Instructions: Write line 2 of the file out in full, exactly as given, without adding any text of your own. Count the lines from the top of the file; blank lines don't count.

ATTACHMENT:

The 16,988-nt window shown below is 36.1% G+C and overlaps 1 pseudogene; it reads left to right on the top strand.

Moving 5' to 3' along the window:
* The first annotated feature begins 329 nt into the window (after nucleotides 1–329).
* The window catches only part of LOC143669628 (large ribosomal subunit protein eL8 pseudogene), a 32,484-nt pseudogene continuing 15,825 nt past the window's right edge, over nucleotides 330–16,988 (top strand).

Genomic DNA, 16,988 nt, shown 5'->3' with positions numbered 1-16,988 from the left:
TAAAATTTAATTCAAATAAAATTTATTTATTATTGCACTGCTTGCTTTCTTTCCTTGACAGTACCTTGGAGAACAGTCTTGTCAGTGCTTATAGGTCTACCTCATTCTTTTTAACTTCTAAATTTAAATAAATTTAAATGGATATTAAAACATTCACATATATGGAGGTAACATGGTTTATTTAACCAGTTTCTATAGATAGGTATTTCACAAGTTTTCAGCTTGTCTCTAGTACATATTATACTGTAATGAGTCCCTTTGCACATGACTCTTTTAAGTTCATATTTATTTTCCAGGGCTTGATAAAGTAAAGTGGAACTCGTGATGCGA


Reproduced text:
Moving 5' to 3' along the window: